If repeat infestations occur, Eisenberg said costs can quickly climb, sometimes resulting in six-figure extermination bills.
And these days, many companies are not taking chances -- calling in an exterminator even when an intern finds a bedbug on him.
"Just today I was in a nice office, and they said an intern found a bedbug on his sweater," Eisenberg said. "When they found two, that's suspect. We had to go down deeper. Interns are very often coming from dormitories, which are often problems."
College towns and campus dorms and buildings, home to large numbers of transient students keen on cheap furniture and shared living spaces, have been especially fertile breeding grounds for the bloodsuckers.
"We've gotten a number of calls from students from off campus who really need some assistance," Koehler said.
With the beginning of the fall semester, college newspapers across the country -- and even The New York Times -- have bumped up the bedbug on their list of newsworthy issues in higher education.
Toward the beginning of the semester, the University of Richmond's independent student newspaper, the Collegian, ran this headline on its bedbug story: "The Next College Pandemic?"
The Daily Free Press, Boston University's independent school newspaper, reported last Tuesday that school officials had identified "the bedbug infestation in dormitories such as Student Village and Myles-Standish Hall as a serious concern" within the past year. So far this year, the student newspaper reported, housing officials are "currently unaware of any active cases on campus."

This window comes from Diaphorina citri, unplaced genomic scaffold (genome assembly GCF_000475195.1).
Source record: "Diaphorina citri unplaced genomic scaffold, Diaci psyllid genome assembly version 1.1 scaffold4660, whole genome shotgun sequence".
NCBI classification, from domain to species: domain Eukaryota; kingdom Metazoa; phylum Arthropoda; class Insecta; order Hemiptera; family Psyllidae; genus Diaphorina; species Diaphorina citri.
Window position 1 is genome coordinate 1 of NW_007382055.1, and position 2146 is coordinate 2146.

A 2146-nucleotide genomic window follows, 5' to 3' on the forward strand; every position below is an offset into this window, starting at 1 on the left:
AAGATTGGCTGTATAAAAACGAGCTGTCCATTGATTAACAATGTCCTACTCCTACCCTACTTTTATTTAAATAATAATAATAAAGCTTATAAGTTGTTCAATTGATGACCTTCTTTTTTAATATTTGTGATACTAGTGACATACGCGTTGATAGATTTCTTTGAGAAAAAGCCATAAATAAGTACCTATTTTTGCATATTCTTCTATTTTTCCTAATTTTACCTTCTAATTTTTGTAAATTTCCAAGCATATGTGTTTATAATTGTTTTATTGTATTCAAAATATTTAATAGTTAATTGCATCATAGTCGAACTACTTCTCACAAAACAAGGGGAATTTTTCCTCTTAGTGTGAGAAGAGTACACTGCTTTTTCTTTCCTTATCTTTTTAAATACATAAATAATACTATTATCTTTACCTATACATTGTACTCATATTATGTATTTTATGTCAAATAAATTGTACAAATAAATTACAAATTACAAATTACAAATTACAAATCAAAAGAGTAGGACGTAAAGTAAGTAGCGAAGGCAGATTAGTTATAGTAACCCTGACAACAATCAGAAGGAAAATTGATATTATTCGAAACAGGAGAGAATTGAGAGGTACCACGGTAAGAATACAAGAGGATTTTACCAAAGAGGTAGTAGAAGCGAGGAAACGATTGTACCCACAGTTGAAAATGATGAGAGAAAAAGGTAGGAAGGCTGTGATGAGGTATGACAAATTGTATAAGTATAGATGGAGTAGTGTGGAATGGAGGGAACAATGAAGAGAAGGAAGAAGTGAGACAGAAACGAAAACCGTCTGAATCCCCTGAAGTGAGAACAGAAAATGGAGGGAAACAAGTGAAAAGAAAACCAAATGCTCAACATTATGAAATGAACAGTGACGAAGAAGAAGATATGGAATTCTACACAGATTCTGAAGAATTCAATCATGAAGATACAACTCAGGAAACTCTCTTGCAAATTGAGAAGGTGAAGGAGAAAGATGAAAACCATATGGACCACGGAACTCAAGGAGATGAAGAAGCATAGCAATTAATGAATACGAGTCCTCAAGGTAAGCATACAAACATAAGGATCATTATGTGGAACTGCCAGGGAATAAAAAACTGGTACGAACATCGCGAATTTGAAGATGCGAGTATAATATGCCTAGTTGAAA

Several other school newspapers, from New York University's Washington Square News to Northern Kentucky University's Northerner have run similar stories in recent weeks.
Though none have made such a skin-crawling splash as the bedbug scare at the John Jay College in late September. The college was forced to reschedule all classes in an infested building until an extermination could be completed.
After school officials carried out a campus-wide sweep and held community forums, school officials warned students and faculty not to let their guard down. The pests could come back.
"The treatments we have applied have a 100 percent effectiveness track record, but we are still vulnerable to the transportation of bedbugs from the outside," said college president Jeremy Travis in a statement Monday.
While many schools have experienced the bedbug itch in recent years, this year's spike appears to be more virulent than in the past.
According to the National Pest Management Association, bedbug infestations have increased 71 percent between 2001 and 2009. In perhaps another indication of public concern about bedbugs, Google search engine queries, show that people are now Googling "bedbugs" twice as often as the average rate over the past five years.
Old couches put out on sidewalks might seem like a nice addition to a dorm common area, but they are also potential bedbug strongholds.
Pereira said the current bedbug trouble in the U.S. is likely the result of travelers from overseas bringing the parasites with them.
"Most people are probably getting infestations from traveling -- bringing belongings back that have eggs, or nymphs of the bedbug. There are a lot of new people going in and out," Pereira said.
For more information on how bedbugs are spread, click HERE.